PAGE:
Rwandan genocide

“The Day I Will Recover”, the road to healing from mental illness

A poem conjugated in the future tense, the time of hope and life to come. A life our Rwandan author strongly wants to be free from anxiety and depression. To him, looking ahead to the future means to envision himself as finally healed and actively promoting mental health awareness to stop the stigma. It means being able to pick up a pen and write, returning to the village where you grew up to say to all men that, yes, they are allowed to cry and share their burdens. And, eventually, it means to write on all the walls the word “resilience” so that can anyone can see it and know it.

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“Midnight Crisis”, when you take cover under the roof of trauma

The days go by in solitude; the narrator is far from her family and has no access to means of communications. She then looks at a picture of herself, a glowing and enthusiastic version of herself very different from her perception in that moment. From that observation emerges a dialogue with the self, as she looks for a sense of identity, for personal and family history and eventually, for a sense of belonging. So she returns with her mind to her parents, to her grandmothers and individual and intergenerational traumas, such an “unbalanced cycle of life” we try to make sense of.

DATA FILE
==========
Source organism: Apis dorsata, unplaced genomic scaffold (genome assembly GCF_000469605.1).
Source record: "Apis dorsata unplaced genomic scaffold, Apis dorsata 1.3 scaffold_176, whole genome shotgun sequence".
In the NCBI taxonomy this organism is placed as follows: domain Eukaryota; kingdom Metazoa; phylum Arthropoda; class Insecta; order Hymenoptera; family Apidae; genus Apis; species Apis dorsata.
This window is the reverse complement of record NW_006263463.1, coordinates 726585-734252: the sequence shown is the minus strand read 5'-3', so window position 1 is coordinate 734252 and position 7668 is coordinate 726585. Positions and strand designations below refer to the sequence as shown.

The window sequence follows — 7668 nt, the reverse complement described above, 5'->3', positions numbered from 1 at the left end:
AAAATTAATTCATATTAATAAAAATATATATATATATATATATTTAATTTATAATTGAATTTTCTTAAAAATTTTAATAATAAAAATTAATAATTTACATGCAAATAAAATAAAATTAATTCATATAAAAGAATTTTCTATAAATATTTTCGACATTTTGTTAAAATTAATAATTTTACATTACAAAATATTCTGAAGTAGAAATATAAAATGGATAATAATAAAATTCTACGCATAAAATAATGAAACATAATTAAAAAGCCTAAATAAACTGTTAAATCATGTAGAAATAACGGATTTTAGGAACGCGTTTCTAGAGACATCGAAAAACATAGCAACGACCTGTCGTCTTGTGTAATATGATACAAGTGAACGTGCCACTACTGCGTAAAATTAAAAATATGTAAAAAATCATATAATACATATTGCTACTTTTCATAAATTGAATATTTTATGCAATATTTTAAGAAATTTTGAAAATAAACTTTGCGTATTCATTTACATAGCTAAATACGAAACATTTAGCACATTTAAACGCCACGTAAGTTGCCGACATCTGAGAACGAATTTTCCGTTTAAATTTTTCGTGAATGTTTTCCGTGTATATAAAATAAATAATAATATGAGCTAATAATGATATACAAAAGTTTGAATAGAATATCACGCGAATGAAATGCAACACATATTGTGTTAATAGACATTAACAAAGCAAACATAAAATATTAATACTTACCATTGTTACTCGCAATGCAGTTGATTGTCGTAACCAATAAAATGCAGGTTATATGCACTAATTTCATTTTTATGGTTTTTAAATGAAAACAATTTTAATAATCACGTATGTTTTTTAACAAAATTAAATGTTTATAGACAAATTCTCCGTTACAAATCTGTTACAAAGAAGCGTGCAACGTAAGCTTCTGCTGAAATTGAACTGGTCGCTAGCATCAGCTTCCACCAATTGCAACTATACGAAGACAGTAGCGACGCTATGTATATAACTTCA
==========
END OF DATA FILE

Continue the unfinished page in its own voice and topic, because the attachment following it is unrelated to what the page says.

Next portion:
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Overcoming post-conflict trauma with art: three African case studies

In volatile environments such as conflict-torn North Kivu, post-genocide Rwanda, or Sierra Leone, experts and humanitarian aid workers are now employing art to support the treatment of mental health conditions caused by violence. In many areas of the African continent, people with psychological illnesses lack effective therapeutic support – left alone in dealing with the sickness and forced to fight every day against the stigma. In these circumstances, art therapy can represent an important ally to cure pathologies such as PTSD, depression or nevrosis.

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